by Friedrich Hansen (October 2017)
The Conversation, Arnold Lakhovsky, 1935
The change of vocabulary is a key to history. Therefore, the strangulation of language with speech codes such as PC is not trivial and it merits a closer look. We might be able to uncover sensibilities of the English people related to custom, constitutional and casuistic law based on precedent. The “Writing on the Wall” of Europe’s demise was first noticed by European parliament member, Nigel Farage of UKIP, and it continues to inspire anti-globalist sentiments worldwide. For instance, his presence was felt in the victory of Roy Moore in the recent Senate race in Alabama. Farage’s rhetoric is nailing down the difference between the way elites talk as opposed to the way they think and act, i.e., issues of authentic being. Put differently this is about reclaiming political particularism, everyone’s “love of the little platoon, we belong to in society”, of which Edmund Burke spoke (Paras 75-99, Reflections on the French Revolution, 1790), this “first principle of public affection” which the global elites keep mocking as populism, combining traditional values like family, nation and transcendent values.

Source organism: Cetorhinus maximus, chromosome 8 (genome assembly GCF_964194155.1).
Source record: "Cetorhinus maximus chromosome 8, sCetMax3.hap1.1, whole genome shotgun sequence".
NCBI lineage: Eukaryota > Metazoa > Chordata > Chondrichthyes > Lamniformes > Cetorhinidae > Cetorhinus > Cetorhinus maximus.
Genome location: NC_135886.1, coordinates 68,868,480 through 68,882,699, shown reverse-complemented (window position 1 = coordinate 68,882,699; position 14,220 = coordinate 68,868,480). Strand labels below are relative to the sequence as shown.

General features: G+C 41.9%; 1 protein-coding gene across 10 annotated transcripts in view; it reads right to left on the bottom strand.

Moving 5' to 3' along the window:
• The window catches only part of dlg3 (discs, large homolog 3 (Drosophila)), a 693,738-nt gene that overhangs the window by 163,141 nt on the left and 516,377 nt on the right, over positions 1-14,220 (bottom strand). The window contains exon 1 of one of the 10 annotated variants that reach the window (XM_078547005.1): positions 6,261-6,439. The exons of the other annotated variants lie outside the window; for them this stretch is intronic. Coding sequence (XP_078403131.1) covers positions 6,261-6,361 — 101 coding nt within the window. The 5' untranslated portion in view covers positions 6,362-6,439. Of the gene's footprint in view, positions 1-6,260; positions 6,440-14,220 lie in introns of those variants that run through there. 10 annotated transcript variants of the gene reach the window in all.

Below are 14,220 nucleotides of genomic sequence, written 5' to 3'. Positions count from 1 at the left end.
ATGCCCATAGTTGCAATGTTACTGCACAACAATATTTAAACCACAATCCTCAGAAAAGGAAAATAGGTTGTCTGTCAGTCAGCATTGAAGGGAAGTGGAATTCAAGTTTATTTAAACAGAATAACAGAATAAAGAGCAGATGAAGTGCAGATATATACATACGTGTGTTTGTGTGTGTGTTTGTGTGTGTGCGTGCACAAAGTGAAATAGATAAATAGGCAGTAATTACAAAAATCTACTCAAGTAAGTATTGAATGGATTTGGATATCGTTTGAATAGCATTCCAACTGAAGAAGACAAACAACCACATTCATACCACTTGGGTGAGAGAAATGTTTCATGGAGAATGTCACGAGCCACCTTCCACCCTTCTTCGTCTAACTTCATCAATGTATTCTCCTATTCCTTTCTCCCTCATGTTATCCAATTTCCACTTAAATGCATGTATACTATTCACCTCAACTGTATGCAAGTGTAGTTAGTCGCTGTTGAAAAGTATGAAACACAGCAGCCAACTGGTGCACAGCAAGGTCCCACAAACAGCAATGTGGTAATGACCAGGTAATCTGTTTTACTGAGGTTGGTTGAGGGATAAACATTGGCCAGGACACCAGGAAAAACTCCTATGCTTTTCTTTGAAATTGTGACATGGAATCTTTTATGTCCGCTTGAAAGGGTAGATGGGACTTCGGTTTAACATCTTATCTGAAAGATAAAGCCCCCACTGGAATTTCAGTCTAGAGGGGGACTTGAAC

The liberal elite is infatuated with the fictional world of pop (primacy of possibilities) based on fantasy which is thriving on the Web, mainstream media, and the realms of music, film, and gender studies. As a result, all of us are consuming far more images these days than we are words and ideas. And yet images are static, highly stereotyped, perfectionistic and the default medium of emotion while words are dynamic, flexible, and hierarchic and the medium of the intellect. This alone explains the drying up of creative work in the arts and sciences and instead the sexing up of everything. For images by themselves pander to pride, facile status, complacency, or to envy, sameness and mirror thinking, whereas words alone are capable of reaching into transcendence and can elicit change. From there we can understand why more traditional British sensibilities came to the fore from under the high gloss finish of elite talk emanating from Europe’s smug chattering classes.